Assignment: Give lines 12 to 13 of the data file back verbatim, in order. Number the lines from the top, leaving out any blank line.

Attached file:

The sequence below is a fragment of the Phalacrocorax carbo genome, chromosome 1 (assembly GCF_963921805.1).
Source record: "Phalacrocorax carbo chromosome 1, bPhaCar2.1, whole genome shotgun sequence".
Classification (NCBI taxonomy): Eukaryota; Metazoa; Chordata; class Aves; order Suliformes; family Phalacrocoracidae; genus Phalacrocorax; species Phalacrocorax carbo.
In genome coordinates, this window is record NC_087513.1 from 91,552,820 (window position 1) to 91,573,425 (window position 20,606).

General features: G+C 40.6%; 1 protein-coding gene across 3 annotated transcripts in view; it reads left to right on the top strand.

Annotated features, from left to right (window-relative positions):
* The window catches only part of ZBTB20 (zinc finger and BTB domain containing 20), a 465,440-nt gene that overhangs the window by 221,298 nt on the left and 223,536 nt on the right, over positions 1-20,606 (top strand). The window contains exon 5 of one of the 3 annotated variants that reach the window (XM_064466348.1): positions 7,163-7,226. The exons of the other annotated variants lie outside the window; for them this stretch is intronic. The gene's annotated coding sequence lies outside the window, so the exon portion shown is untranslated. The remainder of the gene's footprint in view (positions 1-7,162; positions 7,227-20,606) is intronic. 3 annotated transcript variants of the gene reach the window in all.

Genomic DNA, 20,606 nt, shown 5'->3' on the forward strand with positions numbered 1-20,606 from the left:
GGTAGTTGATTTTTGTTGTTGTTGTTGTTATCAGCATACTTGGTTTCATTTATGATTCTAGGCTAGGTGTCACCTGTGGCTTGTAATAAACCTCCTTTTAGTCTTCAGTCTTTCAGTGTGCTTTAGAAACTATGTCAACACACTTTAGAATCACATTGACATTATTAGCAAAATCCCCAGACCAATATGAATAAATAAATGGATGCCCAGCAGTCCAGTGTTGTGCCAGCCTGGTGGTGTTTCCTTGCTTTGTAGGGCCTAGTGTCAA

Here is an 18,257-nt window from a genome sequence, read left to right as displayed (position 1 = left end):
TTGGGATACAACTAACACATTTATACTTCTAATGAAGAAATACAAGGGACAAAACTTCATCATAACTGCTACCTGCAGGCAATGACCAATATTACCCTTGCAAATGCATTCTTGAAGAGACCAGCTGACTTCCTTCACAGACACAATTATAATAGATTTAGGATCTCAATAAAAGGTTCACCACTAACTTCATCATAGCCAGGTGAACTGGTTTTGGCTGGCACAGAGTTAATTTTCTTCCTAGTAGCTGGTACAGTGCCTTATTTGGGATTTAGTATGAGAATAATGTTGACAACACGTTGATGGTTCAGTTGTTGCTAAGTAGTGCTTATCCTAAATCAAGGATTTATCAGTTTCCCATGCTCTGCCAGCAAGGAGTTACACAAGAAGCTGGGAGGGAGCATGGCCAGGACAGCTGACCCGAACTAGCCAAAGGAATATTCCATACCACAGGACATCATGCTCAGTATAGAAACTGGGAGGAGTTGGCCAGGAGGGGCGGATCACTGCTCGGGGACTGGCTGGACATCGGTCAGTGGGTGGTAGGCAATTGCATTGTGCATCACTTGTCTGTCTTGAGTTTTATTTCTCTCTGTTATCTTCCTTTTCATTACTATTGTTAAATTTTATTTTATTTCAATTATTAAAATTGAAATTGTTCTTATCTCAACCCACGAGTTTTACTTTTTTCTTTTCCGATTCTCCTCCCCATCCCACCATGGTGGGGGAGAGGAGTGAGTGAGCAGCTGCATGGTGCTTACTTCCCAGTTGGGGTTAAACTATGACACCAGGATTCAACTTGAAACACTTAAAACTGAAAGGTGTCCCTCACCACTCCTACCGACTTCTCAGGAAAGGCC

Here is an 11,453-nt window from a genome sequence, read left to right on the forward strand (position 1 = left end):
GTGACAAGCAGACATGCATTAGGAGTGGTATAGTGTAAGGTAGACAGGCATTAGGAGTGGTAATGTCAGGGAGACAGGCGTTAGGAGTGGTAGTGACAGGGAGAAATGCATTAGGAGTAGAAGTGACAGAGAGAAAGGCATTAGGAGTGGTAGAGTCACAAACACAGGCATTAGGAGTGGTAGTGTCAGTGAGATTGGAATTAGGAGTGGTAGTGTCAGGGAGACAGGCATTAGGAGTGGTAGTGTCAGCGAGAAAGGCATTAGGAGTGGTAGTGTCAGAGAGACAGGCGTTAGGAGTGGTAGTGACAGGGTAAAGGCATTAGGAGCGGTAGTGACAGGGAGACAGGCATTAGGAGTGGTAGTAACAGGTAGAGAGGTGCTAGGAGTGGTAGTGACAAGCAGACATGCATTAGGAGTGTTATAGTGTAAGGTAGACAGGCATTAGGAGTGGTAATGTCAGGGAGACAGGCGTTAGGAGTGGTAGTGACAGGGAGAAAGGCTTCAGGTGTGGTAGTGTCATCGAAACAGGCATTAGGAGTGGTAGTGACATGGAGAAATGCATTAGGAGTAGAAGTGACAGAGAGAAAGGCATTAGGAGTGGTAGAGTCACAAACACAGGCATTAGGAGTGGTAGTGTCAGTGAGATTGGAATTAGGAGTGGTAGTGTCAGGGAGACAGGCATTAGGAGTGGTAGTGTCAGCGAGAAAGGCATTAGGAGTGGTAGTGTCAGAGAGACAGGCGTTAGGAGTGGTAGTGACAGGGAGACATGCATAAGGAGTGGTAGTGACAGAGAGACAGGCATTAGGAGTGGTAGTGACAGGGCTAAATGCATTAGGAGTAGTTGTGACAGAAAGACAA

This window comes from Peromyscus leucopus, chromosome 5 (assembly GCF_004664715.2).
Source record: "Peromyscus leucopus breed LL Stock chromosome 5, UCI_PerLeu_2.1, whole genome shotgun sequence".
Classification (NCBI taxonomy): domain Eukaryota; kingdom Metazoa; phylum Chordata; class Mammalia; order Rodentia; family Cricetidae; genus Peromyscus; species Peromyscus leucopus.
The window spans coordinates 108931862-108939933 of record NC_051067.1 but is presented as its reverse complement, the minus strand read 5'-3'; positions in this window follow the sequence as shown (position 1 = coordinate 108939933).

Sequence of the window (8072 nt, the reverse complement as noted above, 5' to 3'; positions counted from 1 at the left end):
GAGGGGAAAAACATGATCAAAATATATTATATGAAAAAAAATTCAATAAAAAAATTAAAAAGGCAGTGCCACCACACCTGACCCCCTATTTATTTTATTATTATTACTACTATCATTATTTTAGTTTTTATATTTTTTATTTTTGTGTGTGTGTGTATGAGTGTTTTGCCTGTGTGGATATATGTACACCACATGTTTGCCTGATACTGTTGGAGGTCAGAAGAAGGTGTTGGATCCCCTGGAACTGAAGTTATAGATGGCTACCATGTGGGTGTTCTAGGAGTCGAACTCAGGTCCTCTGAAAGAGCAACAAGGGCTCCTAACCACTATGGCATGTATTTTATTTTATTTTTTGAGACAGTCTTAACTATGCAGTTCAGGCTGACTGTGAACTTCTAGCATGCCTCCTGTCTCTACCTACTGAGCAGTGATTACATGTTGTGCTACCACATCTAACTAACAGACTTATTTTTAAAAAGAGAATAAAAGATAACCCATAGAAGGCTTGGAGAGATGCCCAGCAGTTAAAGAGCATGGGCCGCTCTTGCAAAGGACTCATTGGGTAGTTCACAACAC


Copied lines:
Here is an 11,453-nt window from a genome sequence, read left to right on the forward strand (position 1 = left end):
GTGACAAGCAGACATGCATTAGGAGTGGTATAGTGTAAGGTAGACAGGCATTAGGAGTGGTAATGTCAGGGAGACAGGCGTTAGGAGTGGTAGTGACAGGGAGAAATGCATTAGGAGTAGAAGTGACAGAGAGAAAGGCATTAGGAGTGGTAGAGTCACAAACACAGGCATTAGGAGTGGTAGTGTCAGTGAGATTGGAATTAGGAGTGGTAGTGTCAGGGAGACAGGCATTAGGAGTGGTAGTGTCAGCGAGAAAGGCATTAGGAGTGGTAGTGTCAGAGAGACAGGCGTTAGGAGTGGTAGTGACAGGGTAAAGGCATTAGGAGCGGTAGTGACAGGGAGACAGGCATTAGGAGTGGTAGTAACAGGTAGAGAGGTGCTAGGAGTGGTAGTGACAAGCAGACATGCATTAGGAGTGTTATAGTGTAAGGTAGACAGGCATTAGGAGTGGTAATGTCAGGGAGACAGGCGTTAGGAGTGGTAGTGACAGGGAGAAAGGCTTCAGGTGTGGTAGTGTCATCGAAACAGGCATTAGGAGTGGTAGTGACATGGAGAAATGCATTAGGAGTAGAAGTGACAGAGAGAAAGGCATTAGGAGTGGTAGAGTCACAAACACAGGCATTAGGAGTGGTAGTGTCAGTGAGATTGGAATTAGGAGTGGTAGTGTCAGGGAGACAGGCATTAGGAGTGGTAGTGTCAGCGAGAAAGGCATTAGGAGTGGTAGTGTCAGAGAGACAGGCGTTAGGAGTGGTAGTGACAGGGAGACATGCATAAGGAGTGGTAGTGACAGAGAGACAGGCATTAGGAGTGGTAGTGACAGGGCTAAATGCATTAGGAGTAGTTGTGACAGAAAGACAA